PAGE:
BEIRUT — Every morning, Abu Mohammed and his two eldest sons wake up for dawn prayer in Damascus, then take turns heading to the bakery.

They wait for at least three hours, barely making it to work or school on time, he said. Often, the boys miss their first few classes. Sometimes they miss the whole day.

“One day I stood for seven hours,” he said in a telephone interview. “The next day it was eight, then six. I saw that my work was being hit. I need to work. I need to live.”

Abu Mohammed, who declined to give his full name for fear of harassment by the security services, is among a rapidly growing number of Syrians languishing in seemingly endless lines.

The bread crisis is perhaps the most visible and painful manifestation of Syria’s economic meltdown. It has seen the amount of subsidized bread most families can buy reduced by half or even more. Subsidized prices have doubled since October, despite official promises in the spring that price hikes for bread were a “red line” that would not be crossed.

Abu Mohammed, a factory worker and father of five, said he needs three to four bags of bread a day. He buys two bags of coarse, low-quality bread from a government bakery, his full allotment under the subsidized system. He waits in line at private bakeries for other, higher-quality loaves. When desperate — and when he can find them — he pays 10 times the official price of about 50 cents to buy more low-quality loaves from what he calls “the crisis dealers” on the black market.

Outside major cities, the deprivation may be even worse.

“The poor man living in the village no longer has gas; he has wood. He’s out of bread; he makes his own,” said a resident of the coastal city Tartus, interviewed over Facebook.

Syrians eat bread with nearly every meal. Torn chunks are pinched into mini-pockets, held between two fingers to scoop up strained yogurt and olives for breakfast. It hugs stuffed vegetables for lunch and is wrapped into late-night shawarma orders.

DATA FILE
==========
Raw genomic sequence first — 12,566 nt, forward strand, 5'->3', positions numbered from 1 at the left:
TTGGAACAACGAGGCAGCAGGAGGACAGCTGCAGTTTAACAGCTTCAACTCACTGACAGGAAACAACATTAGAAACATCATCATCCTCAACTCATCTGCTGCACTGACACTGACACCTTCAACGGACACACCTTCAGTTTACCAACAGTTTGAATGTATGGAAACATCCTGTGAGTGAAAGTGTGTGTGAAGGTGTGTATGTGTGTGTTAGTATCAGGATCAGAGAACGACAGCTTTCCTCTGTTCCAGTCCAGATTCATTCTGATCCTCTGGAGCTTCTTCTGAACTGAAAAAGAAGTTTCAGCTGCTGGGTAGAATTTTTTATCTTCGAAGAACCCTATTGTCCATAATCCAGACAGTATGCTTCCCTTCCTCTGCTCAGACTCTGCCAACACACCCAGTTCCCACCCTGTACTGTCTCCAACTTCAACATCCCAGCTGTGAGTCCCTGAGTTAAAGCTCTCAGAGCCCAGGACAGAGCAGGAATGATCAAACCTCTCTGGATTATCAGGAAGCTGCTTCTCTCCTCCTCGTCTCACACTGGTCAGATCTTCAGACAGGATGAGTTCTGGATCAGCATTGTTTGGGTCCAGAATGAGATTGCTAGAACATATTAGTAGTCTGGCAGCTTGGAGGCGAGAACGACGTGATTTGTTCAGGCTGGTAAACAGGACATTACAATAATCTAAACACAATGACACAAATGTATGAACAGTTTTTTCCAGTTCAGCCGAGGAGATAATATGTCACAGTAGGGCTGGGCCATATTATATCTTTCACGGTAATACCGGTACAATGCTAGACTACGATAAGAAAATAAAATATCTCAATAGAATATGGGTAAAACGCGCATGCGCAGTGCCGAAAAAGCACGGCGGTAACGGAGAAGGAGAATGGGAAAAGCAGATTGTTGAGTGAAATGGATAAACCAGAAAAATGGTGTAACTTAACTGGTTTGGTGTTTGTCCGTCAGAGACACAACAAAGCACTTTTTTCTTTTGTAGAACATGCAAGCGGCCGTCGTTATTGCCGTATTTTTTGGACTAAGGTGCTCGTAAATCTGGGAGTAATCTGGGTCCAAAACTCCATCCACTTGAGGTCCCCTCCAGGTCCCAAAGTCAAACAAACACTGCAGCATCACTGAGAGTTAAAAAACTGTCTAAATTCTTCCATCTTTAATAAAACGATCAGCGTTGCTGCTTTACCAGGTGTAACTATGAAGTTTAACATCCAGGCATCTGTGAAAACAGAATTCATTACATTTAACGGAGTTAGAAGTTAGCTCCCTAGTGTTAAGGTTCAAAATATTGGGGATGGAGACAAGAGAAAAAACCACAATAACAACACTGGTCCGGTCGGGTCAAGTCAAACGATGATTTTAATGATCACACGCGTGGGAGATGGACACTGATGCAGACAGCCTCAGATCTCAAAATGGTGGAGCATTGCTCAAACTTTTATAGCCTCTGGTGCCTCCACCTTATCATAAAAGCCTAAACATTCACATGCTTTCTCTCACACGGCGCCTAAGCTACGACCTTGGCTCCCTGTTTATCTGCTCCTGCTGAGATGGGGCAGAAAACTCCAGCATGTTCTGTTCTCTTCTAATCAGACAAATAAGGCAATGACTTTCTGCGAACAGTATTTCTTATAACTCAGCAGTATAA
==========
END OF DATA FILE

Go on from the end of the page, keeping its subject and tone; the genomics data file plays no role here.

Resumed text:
Traditionally, it’s much larger, fluffier and thinner than pita found in the United States and is sold in stacks of about seven inside transparent plastic bags. Recently, Syrians began to gripe that fewer pieces are being included in each bag.

In an interview with the pro-government al-Watan newspaper earlier this month, Agriculture Minister Hassan Qatana sought to deflect public discontent, saying, “Let’s go back to baking bread in our houses instead of waiting on the government.”

But as prices have doubled, quality has deteriorated and lines have grown ridiculously long, citizens who would not have dared to complain before, fearing the autocratic government of President Bashar al-Assad, are venting their ire. This anger spiked after the newspaper of the ruling Baath Party reported earlier this month that 500 tons of wheat disappeared while being offloaded from a ship.

During the past three years, Syria has imported an annual average of more than 1.1 million tons of wheat, according to the Syria Report, which monitors the country’s economy. Nearly all the imports were from Russia, a vital Assad ally, but the spread of the coronavirus pushed Russia to limit wheat exports earlier this year to protect its domestic supply. An official at the Syrian Grain Establishment said this month that Russian companies have withdrawn from six contracts with Syria, cutting total wheat imports nearly in half.